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Saint of the Day—available on the iPhone!

Saint of the Day
Catholic saints are holy people and human people who lived extraordinary lives. Each saint the Church honors responded to God's invitation to use his or her unique gifts. God calls each one of us to be a saint. Click here to receive Saint of the Day in your email.

October 16
St. Hedwig
(1174?-1243)


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Rarely do humans realize the possibilities of the wise use of earthly power and worldly wealth. Hedwig was one of the few. Born to nobility toward the close of the 12th century, she was married at an early age to Henry, duke of Silesia (now Poland). Through her persuation and personal efforts, several monastic institutions of both men and women were established in Silesia. Several hospitals, one for lepers, were likewise founded. She was personally a great force in establishing peace in the surrounding areas during power struggles. To her great sorrow, she was unable to prevent a pitched battle between the forces of two of her sons, one of whom was dissatisfied over the partition of estates that Henry had made between them.

 

After she and her husband had made mutual vows of celibacy, she lived mostly at the monastery at Trebnitz where, although not a formal member of the religious institute, she nevertheless participated in the religious exercises of the community. She died in1243 and was buried at Trebnitz.



Stories:

Hedwig sacrificed her wish to become a religious in later life in order to use her earthly goods to help the poor. She chose poverty, distrusting the comforts her means might have afforded her and denying herself even such basic necessities as shoes in winter. She wore the religious habit, lived the life of a religious, but would not give up the administration of her possessions because she used these goods to help the poor. She lived her life and used her possessions so that she and those she was able to help might better appreciate the supernatural life of God’s grace.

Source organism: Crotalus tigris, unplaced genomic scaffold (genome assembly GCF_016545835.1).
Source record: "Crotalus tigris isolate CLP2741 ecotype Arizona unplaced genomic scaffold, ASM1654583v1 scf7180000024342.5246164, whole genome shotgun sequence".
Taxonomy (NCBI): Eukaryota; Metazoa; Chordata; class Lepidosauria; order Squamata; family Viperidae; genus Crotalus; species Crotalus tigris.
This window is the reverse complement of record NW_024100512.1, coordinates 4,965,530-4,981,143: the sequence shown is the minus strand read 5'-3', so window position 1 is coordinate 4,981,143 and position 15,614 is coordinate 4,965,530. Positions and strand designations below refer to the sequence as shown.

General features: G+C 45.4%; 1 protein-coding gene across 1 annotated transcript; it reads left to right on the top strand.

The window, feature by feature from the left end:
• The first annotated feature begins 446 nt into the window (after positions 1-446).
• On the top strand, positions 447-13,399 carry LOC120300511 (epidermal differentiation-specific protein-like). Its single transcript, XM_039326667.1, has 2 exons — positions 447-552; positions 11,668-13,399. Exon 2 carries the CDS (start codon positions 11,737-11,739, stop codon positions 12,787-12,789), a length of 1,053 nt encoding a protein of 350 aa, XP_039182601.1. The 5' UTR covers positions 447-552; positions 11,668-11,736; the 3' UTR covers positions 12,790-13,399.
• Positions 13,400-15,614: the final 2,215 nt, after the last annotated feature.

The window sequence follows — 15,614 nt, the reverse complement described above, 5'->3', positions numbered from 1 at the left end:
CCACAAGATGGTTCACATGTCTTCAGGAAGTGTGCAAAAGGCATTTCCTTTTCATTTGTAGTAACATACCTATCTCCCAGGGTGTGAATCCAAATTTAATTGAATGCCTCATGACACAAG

Comment:

Whatever possessions we4 may be blessed with are not for our own needs or personal comfort alone; they are also to be used in assisting others. Use of these goods should always promote, never impede, progress in God's love. It is true that earthly things of themselves in no way contradict God love but rather are evident of it. Even so, we cna become so interested in and entriced by what we sense that we become forget of the God from whom these blessings come.

Quote:

Hedwig sacrificed her wish to become a religious in later life in order to use her earthly goods to help the poor. She chose poverty, distrusting the comforts her means might have afforded her and denying herself even such basic necessities as shoes in winter. She wore the religious habit, lived the life of a religious but would not give up the administration of her possessions so that she and those she was able to help might better appreciated the supernatural life of God's grace.


Saint of the Day
Lives, Lessons and Feast
By Leonard Foley, O.F.M.; revised by Pat McCloskey, O.F.M.



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Alphonsus Rodriguez: Tragedy and challenge beset today’s saint early in life, but Alphonsus Rodriguez found happiness and contentment through simple service and prayer. 
<p>Born in Spain in 1533, Alphonsus inherited the family textile business at 23. Within the space of three years, his wife, daughter and mother died; meanwhile, business was poor. Alphonsus stepped back and reassessed his life. He sold the business and, with his young son, moved into his sisters’ home. There he learned the discipline of prayer and meditation. </p><p>Years later, at the death of his son, Alphonsus, almost 40 by then, sought to join the Jesuits. He was not helped by his poor education. He applied twice before being admitted. For 45 years he served as doorkeeper at the Jesuits’ college in Majorca. When not at his post, he was almost always at prayer, though he often encountered difficulties and temptations. </p><p>His holiness and prayerfulness attracted many to him, including St. Peter Claver, then a Jesuit seminarian. Alphonsus’s life as doorkeeper may have been humdrum, but he caught the attention of poet and fellow-Jesuit Gerard Manley Hopkins, who made him the subject of one of his poems. </p><p>Alphonsus died in 1617. He is the patron saint of Majorca.</p> American Catholic Blog People mess up, and it’s especially hard to watch as our children and other young people go down paths we know are likely to lead to heartbreak. Providing gentle guidance when it’s needed, and love even when that guidance isn’t followed, helps them to start fresh.

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